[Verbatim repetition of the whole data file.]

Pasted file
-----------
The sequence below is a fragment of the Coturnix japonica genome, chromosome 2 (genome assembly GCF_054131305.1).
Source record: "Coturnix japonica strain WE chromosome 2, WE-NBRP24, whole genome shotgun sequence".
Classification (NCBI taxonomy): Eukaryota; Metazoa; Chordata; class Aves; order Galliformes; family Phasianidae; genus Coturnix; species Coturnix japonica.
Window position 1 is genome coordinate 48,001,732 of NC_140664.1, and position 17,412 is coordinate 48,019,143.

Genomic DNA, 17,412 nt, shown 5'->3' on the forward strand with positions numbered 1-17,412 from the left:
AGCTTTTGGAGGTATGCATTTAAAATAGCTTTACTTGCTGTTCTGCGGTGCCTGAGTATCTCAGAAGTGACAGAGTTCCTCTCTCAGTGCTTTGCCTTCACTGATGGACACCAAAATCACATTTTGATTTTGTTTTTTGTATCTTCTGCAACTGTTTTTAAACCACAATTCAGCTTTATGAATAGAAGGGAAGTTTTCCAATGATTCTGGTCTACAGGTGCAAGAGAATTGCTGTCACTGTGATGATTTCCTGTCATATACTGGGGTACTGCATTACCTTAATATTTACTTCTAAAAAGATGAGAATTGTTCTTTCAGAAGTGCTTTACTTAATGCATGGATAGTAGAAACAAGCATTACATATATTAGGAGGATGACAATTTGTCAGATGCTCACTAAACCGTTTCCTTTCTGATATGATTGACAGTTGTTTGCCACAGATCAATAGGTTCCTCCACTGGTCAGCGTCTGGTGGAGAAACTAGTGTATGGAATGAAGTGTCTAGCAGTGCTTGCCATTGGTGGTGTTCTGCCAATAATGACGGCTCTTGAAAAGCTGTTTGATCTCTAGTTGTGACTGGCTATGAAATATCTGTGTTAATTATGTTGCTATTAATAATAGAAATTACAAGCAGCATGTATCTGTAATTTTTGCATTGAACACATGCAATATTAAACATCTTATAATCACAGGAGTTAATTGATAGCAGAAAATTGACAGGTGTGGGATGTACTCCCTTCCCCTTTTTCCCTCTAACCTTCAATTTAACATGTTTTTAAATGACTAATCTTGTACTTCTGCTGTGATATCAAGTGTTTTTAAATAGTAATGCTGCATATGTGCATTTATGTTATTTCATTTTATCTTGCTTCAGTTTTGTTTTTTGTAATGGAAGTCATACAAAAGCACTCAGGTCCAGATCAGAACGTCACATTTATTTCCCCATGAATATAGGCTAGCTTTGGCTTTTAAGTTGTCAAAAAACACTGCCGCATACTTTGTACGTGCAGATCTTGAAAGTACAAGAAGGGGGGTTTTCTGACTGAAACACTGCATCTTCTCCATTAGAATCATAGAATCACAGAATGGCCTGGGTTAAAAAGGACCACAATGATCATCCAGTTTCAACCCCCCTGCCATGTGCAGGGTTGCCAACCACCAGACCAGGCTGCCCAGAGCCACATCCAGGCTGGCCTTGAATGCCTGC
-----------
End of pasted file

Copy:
The sequence below is a fragment of the Coturnix japonica genome, chromosome 2 (genome assembly GCF_054131305.1).
Source record: "Coturnix japonica strain WE chromosome 2, WE-NBRP24, whole genome shotgun sequence".
Classification (NCBI taxonomy): Eukaryota; Metazoa; Chordata; class Aves; order Galliformes; family Phasianidae; genus Coturnix; species Coturnix japonica.
Window position 1 is genome coordinate 48,001,732 of NC_140664.1, and position 17,412 is coordinate 48,019,143.

Genomic DNA, 17,412 nt, shown 5'->3' on the forward strand with positions numbered 1-17,412 from the left:
AGCTTTTGGAGGTATGCATTTAAAATAGCTTTACTTGCTGTTCTGCGGTGCCTGAGTATCTCAGAAGTGACAGAGTTCCTCTCTCAGTGCTTTGCCTTCACTGATGGACACCAAAATCACATTTTGATTTTGTTTTTTGTATCTTCTGCAACTGTTTTTAAACCACAATTCAGCTTTATGAATAGAAGGGAAGTTTTCCAATGATTCTGGTCTACAGGTGCAAGAGAATTGCTGTCACTGTGATGATTTCCTGTCATATACTGGGGTACTGCATTACCTTAATATTTACTTCTAAAAAGATGAGAATTGTTCTTTCAGAAGTGCTTTACTTAATGCATGGATAGTAGAAACAAGCATTACATATATTAGGAGGATGACAATTTGTCAGATGCTCACTAAACCGTTTCCTTTCTGATATGATTGACAGTTGTTTGCCACAGATCAATAGGTTCCTCCACTGGTCAGCGTCTGGTGGAGAAACTAGTGTATGGAATGAAGTGTCTAGCAGTGCTTGCCATTGGTGGTGTTCTGCCAATAATGACGGCTCTTGAAAAGCTGTTTGATCTCTAGTTGTGACTGGCTATGAAATATCTGTGTTAATTATGTTGCTATTAATAATAGAAATTACAAGCAGCATGTATCTGTAATTTTTGCATTGAACACATGCAATATTAAACATCTTATAATCACAGGAGTTAATTGATAGCAGAAAATTGACAGGTGTGGGATGTACTCCCTTCCCCTTTTTCCCTCTAACCTTCAATTTAACATGTTTTTAAATGACTAATCTTGTACTTCTGCTGTGATATCAAGTGTTTTTAAATAGTAATGCTGCATATGTGCATTTATGTTATTTCATTTTATCTTGCTTCAGTTTTGTTTTTTGTAATGGAAGTCATACAAAAGCACTCAGGTCCAGATCAGAACGTCACATTTATTTCCCCATGAATATAGGCTAGCTTTGGCTTTTAAGTTGTCAAAAAACACTGCCGCATACTTTGTACGTGCAGATCTTGAAAGTACAAGAAGGGGGGTTTTCTGACTGAAACACTGCATCTTCTCCATTAGAATCATAGAATCACAGAATGGCCTGGGTTAAAAAGGACCACAATGATCATCCAGTTTCAACCCCCCTGCCATGTGCAGGGTTGCCAACCACCAGACCAGGCTGCCCAGAGCCACATCCAGGCTGGCCTTGAATGCCTGC